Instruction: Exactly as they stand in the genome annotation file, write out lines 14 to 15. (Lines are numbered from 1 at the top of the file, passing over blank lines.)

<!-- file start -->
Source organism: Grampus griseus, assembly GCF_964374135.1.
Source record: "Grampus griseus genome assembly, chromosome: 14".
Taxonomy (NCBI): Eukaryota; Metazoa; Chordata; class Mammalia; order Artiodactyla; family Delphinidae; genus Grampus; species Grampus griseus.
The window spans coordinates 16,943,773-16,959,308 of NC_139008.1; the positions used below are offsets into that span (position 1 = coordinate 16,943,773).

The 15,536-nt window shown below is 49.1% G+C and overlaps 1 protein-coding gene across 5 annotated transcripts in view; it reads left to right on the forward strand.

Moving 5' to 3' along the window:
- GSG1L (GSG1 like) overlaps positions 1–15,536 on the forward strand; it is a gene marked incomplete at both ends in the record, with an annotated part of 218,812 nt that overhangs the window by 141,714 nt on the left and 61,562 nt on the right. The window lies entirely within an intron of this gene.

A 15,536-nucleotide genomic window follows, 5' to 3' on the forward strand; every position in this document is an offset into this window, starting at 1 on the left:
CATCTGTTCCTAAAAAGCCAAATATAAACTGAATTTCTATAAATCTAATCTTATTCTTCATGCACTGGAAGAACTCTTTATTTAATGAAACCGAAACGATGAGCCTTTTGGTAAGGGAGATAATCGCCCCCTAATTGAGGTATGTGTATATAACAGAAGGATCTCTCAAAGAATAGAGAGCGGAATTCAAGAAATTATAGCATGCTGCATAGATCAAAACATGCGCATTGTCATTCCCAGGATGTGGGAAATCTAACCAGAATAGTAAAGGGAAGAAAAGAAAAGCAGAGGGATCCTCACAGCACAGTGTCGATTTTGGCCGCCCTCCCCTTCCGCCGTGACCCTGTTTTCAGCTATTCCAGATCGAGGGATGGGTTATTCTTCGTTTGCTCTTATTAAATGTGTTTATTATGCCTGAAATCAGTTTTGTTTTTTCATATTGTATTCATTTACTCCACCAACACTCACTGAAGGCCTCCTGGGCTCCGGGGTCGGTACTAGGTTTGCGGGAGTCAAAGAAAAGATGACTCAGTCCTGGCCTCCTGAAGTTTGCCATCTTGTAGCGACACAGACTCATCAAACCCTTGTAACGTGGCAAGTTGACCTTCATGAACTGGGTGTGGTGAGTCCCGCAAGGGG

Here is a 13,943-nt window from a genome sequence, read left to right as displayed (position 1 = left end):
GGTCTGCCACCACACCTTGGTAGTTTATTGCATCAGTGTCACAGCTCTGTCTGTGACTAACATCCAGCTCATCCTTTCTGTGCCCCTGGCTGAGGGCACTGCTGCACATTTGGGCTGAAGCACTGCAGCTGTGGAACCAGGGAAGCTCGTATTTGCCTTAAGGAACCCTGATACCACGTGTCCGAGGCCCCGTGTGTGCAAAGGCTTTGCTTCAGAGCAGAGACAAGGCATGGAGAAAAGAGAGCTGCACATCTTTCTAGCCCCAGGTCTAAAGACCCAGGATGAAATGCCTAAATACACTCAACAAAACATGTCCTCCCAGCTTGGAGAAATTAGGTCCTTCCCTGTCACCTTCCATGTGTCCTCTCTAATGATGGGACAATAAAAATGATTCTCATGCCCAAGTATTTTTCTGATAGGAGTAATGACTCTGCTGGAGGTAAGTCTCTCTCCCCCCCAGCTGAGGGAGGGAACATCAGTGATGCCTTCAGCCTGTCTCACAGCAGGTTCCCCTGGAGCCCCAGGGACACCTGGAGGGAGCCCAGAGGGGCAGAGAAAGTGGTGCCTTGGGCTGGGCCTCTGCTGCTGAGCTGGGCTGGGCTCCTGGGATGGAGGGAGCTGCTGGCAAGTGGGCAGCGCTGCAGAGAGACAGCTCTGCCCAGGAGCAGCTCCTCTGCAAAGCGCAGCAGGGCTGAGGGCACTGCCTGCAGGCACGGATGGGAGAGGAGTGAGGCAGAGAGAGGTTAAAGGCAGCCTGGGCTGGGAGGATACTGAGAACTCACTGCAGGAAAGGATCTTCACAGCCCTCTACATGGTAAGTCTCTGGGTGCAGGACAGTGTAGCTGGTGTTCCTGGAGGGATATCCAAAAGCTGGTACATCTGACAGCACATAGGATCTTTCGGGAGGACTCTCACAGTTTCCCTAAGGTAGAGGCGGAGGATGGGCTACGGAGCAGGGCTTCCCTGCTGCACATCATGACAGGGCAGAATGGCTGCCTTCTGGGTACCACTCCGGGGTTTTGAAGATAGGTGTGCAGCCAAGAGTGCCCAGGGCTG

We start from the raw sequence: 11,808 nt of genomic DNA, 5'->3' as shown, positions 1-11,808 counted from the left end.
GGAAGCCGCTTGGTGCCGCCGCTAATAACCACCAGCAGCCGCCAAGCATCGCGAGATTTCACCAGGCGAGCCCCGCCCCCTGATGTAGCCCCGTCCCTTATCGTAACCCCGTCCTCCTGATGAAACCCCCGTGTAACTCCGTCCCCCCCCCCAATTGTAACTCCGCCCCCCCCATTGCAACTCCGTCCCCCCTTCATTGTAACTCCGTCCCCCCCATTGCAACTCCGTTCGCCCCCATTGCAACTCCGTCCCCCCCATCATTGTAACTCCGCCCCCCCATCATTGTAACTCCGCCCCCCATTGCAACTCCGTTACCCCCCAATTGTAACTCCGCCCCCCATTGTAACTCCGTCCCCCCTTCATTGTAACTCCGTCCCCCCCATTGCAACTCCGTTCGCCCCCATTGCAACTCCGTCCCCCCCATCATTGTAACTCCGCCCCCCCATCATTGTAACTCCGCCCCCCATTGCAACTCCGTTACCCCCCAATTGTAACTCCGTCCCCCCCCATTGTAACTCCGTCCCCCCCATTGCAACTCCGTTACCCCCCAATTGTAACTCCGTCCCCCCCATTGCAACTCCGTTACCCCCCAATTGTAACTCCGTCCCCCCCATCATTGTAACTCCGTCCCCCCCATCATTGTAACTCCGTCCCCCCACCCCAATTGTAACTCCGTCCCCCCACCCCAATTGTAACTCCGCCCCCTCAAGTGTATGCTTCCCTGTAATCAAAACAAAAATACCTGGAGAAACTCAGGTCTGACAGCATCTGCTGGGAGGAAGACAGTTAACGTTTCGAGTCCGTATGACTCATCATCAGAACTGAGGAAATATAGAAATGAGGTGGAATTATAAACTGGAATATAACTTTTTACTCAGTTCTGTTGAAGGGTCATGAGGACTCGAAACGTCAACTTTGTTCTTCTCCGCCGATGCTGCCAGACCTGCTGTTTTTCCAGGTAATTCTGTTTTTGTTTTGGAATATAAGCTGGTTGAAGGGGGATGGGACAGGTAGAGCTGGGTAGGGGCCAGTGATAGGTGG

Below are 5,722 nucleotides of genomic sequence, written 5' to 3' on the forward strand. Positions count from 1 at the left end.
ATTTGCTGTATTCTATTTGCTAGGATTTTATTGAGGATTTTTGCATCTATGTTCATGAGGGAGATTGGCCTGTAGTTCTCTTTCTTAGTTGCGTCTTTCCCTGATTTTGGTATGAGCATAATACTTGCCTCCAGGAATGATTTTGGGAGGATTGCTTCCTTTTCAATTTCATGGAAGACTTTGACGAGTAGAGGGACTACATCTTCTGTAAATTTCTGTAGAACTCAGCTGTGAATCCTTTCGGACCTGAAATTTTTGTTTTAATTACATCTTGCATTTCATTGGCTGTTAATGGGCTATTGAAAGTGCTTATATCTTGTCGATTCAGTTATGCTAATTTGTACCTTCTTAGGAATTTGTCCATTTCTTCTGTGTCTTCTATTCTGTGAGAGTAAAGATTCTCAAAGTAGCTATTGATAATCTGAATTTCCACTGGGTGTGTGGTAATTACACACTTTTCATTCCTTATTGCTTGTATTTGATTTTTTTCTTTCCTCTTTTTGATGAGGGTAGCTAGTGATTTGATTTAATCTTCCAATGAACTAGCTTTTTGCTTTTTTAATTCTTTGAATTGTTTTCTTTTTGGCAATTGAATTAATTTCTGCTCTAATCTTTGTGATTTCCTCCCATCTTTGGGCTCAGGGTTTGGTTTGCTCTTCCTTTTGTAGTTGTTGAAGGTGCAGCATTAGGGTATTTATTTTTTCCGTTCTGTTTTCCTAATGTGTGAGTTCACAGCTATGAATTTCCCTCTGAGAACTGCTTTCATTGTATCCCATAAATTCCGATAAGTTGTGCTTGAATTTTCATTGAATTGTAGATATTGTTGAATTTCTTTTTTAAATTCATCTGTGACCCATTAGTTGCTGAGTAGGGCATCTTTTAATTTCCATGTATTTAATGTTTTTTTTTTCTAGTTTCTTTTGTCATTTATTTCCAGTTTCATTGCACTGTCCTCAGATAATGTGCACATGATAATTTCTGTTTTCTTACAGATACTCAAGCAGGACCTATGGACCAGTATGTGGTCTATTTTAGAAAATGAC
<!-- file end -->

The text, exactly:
Below are 5,722 nucleotides of genomic sequence, written 5' to 3' on the forward strand. Positions count from 1 at the left end.
ATTTGCTGTATTCTATTTGCTAGGATTTTATTGAGGATTTTTGCATCTATGTTCATGAGGGAGATTGGCCTGTAGTTCTCTTTCTTAGTTGCGTCTTTCCCTGATTTTGGTATGAGCATAATACTTGCCTCCAGGAATGATTTTGGGAGGATTGCTTCCTTTTCAATTTCATGGAAGACTTTGACGAGTAGAGGGACTACATCTTCTGTAAATTTCTGTAGAACTCAGCTGTGAATCCTTTCGGACCTGAAATTTTTGTTTTAATTACATCTTGCATTTCATTGGCTGTTAATGGGCTATTGAAAGTGCTTATATCTTGTCGATTCAGTTATGCTAATTTGTACCTTCTTAGGAATTTGTCCATTTCTTCTGTGTCTTCTATTCTGTGAGAGTAAAGATTCTCAAAGTAGCTATTGATAATCTGAATTTCCACTGGGTGTGTGGTAATTACACACTTTTCATTCCTTATTGCTTGTATTTGATTTTTTTCTTTCCTCTTTTTGATGAGGGTAGCTAGTGATTTGATTTAATCTTCCAATGAACTAGCTTTTTGCTTTTTTAATTCTTTGAATTGTTTTCTTTTTGGCAATTGAATTAATTTCTGCTCTAATCTTTGTGATTTCCTCCCATCTTTGGGCTCAGGGTTTGGTTTGCTCTTCCTTTTGTAGTTGTTGAAGGTGCAGCATTAGGGTATTTATTTTTTCCGTTCTGTTTTCCTAATGTGTGAGTTCACAGCTATGAATTTCCCTCTGAGAACTGCTTTCATTGTATCCCATAAATTCCGATAAGTTGTGCTTGAATTTTCATTGAATTGTAGATATTGTTGAATTTCTTTTTTAAATTCATCTGTGACCCATTAGTTGCTGAGTAGGGCATCTTTTAATTTCCATGTATTTAATGTTTTTTTTTTCTAGTTTCTTTTGTCATTTATTTCCAGTTTCATTGCACTGTCCTCAGATAATGTGCACATGATAATTTCTGTTTTCTTACAGATACTCAAGCAGGACCTATGGACCAGTATGTGGTCTATTTTAGAAAATGAC